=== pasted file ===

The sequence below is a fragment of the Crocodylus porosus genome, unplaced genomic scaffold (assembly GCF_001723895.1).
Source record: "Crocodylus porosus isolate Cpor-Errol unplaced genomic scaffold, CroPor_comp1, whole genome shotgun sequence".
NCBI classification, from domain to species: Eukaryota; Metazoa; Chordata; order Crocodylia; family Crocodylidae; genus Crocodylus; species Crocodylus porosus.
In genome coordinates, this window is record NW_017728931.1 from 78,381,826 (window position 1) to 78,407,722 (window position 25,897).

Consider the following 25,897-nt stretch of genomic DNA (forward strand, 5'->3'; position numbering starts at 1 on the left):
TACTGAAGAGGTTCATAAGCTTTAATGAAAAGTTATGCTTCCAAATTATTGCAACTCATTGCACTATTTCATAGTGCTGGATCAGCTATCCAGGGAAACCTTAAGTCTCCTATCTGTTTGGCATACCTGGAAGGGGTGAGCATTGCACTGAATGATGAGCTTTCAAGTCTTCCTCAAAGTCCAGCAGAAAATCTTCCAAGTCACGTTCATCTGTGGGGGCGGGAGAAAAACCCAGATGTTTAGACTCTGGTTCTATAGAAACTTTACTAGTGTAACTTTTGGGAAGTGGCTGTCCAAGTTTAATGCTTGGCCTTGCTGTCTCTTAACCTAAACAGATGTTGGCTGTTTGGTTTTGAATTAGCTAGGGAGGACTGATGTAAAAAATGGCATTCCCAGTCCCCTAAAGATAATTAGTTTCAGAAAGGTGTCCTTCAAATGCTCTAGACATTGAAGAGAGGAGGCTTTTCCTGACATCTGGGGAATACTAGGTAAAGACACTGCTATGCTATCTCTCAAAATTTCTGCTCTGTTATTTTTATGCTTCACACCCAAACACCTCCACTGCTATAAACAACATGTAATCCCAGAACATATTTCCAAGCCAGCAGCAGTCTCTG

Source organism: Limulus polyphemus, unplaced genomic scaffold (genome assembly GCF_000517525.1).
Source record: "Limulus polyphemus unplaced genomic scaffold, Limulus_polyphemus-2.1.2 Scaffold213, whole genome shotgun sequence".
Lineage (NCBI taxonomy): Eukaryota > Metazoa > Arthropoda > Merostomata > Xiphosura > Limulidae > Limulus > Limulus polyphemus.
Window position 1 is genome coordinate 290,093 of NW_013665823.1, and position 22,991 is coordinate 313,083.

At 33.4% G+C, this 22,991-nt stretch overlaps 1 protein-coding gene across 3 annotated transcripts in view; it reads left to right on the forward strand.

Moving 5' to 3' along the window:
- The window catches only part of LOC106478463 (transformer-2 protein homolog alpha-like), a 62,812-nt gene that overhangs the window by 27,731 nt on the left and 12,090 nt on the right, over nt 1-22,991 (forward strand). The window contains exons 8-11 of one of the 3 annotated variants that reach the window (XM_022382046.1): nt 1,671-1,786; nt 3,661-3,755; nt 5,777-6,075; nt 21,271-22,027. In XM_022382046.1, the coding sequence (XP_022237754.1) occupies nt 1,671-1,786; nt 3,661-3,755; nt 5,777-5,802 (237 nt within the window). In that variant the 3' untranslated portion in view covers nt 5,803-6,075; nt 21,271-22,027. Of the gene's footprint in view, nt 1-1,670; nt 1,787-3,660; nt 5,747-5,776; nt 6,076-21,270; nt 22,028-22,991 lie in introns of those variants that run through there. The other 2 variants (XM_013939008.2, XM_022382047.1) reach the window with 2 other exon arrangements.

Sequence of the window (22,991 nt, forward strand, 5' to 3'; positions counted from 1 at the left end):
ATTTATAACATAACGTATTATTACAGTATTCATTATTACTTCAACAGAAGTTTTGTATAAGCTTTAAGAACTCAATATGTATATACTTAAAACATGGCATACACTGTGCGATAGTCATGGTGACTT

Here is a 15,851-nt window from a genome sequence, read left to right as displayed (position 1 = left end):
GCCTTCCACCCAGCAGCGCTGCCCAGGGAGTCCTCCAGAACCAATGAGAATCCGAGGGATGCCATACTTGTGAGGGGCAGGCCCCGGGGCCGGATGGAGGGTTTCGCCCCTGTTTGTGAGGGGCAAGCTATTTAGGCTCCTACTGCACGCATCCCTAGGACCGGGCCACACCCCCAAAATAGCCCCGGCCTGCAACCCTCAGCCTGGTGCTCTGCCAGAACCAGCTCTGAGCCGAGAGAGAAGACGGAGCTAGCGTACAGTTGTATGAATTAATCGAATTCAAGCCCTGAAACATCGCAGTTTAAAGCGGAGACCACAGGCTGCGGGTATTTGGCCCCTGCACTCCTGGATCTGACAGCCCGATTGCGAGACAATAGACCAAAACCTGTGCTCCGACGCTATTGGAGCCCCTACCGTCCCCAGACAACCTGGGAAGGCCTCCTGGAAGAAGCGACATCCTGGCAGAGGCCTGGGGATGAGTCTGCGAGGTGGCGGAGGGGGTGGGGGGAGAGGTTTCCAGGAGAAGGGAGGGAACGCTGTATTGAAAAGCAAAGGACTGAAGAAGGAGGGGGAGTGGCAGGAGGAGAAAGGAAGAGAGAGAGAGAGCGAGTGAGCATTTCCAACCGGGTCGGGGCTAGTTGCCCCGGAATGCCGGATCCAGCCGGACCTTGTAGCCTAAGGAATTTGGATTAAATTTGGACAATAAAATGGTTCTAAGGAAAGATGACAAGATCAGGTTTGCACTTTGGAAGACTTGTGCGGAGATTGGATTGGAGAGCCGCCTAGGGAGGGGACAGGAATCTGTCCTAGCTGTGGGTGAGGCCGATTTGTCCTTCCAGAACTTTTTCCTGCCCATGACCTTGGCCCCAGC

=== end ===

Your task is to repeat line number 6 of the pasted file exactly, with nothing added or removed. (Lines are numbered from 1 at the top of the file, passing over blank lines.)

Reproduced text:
TACTGAAGAGGTTCATAAGCTTTAATGAAAAGTTATGCTTCCAAATTATTGCAACTCATTGCACTATTTCATAGTGCTGGATCAGCTATCCAGGGAAACCTTAAGTCTCCTATCTGTTTGGCATACCTGGAAGGGGTGAGCATTGCACTGAATGATGAGCTTTCAAGTCTTCCTCAAAGTCCAGCAGAAAATCTTCCAAGTCACGTTCATCTGTGGGGGCGGGAGAAAAACCCAGATGTTTAGACTCTGGTTCTATAGAAACTTTACTAGTGTAACTTTTGGGAAGTGGCTGTCCAAGTTTAATGCTTGGCCTTGCTGTCTCTTAACCTAAACAGATGTTGGCTGTTTGGTTTTGAATTAGCTAGGGAGGACTGATGTAAAAAATGGCATTCCCAGTCCCCTAAAGATAATTAGTTTCAGAAAGGTGTCCTTCAAATGCTCTAGACATTGAAGAGAGGAGGCTTTTCCTGACATCTGGGGAATACTAGGTAAAGACACTGCTATGCTATCTCTCAAAATTTCTGCTCTGTTATTTTTATGCTTCACACCCAAACACCTCCACTGCTATAAACAACATGTAATCCCAGAACATATTTCCAAGCCAGCAGCAGTCTCTG